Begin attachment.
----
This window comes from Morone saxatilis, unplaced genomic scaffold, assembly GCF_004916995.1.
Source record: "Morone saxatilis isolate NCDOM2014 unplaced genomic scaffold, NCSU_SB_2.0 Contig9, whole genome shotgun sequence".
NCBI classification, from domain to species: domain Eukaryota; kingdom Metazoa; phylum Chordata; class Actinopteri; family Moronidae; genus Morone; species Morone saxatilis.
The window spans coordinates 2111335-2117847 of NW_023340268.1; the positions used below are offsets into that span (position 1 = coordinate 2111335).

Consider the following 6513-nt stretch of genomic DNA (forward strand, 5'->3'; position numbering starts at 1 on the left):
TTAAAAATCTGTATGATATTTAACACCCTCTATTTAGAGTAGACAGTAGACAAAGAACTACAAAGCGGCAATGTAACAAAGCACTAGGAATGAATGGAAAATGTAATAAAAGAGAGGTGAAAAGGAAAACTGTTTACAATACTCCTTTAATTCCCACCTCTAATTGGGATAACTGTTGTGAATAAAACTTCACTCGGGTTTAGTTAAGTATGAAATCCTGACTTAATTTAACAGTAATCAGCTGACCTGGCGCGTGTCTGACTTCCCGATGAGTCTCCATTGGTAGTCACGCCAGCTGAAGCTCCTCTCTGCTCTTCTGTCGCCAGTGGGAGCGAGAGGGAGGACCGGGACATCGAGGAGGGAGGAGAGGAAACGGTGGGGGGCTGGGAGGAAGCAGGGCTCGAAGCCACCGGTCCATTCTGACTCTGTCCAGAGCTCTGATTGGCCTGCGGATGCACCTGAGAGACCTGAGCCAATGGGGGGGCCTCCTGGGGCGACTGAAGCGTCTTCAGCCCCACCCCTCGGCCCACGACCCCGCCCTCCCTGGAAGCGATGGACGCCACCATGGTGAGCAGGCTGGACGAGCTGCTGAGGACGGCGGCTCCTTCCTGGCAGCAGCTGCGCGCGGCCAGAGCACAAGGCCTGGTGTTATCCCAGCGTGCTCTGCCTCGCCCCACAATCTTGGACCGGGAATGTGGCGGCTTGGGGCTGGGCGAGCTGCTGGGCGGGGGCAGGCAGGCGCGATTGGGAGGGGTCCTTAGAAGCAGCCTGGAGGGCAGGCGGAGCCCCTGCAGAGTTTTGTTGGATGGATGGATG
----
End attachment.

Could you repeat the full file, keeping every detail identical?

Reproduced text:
This window comes from Morone saxatilis, unplaced genomic scaffold, assembly GCF_004916995.1.
Source record: "Morone saxatilis isolate NCDOM2014 unplaced genomic scaffold, NCSU_SB_2.0 Contig9, whole genome shotgun sequence".
NCBI classification, from domain to species: domain Eukaryota; kingdom Metazoa; phylum Chordata; class Actinopteri; family Moronidae; genus Morone; species Morone saxatilis.
The window spans coordinates 2111335-2117847 of NW_023340268.1; the positions used below are offsets into that span (position 1 = coordinate 2111335).

Consider the following 6513-nt stretch of genomic DNA (forward strand, 5'->3'; position numbering starts at 1 on the left):
TTAAAAATCTGTATGATATTTAACACCCTCTATTTAGAGTAGACAGTAGACAAAGAACTACAAAGCGGCAATGTAACAAAGCACTAGGAATGAATGGAAAATGTAATAAAAGAGAGGTGAAAAGGAAAACTGTTTACAATACTCCTTTAATTCCCACCTCTAATTGGGATAACTGTTGTGAATAAAACTTCACTCGGGTTTAGTTAAGTATGAAATCCTGACTTAATTTAACAGTAATCAGCTGACCTGGCGCGTGTCTGACTTCCCGATGAGTCTCCATTGGTAGTCACGCCAGCTGAAGCTCCTCTCTGCTCTTCTGTCGCCAGTGGGAGCGAGAGGGAGGACCGGGACATCGAGGAGGGAGGAGAGGAAACGGTGGGGGGCTGGGAGGAAGCAGGGCTCGAAGCCACCGGTCCATTCTGACTCTGTCCAGAGCTCTGATTGGCCTGCGGATGCACCTGAGAGACCTGAGCCAATGGGGGGGCCTCCTGGGGCGACTGAAGCGTCTTCAGCCCCACCCCTCGGCCCACGACCCCGCCCTCCCTGGAAGCGATGGACGCCACCATGGTGAGCAGGCTGGACGAGCTGCTGAGGACGGCGGCTCCTTCCTGGCAGCAGCTGCGCGCGGCCAGAGCACAAGGCCTGGTGTTATCCCAGCGTGCTCTGCCTCGCCCCACAATCTTGGACCGGGAATGTGGCGGCTTGGGGCTGGGCGAGCTGCTGGGCGGGGGCAGGCAGGCGCGATTGGGAGGGGTCCTTAGAAGCAGCCTGGAGGGCAGGCGGAGCCCCTGCAGAGTTTTGTTGGATGGATGGATG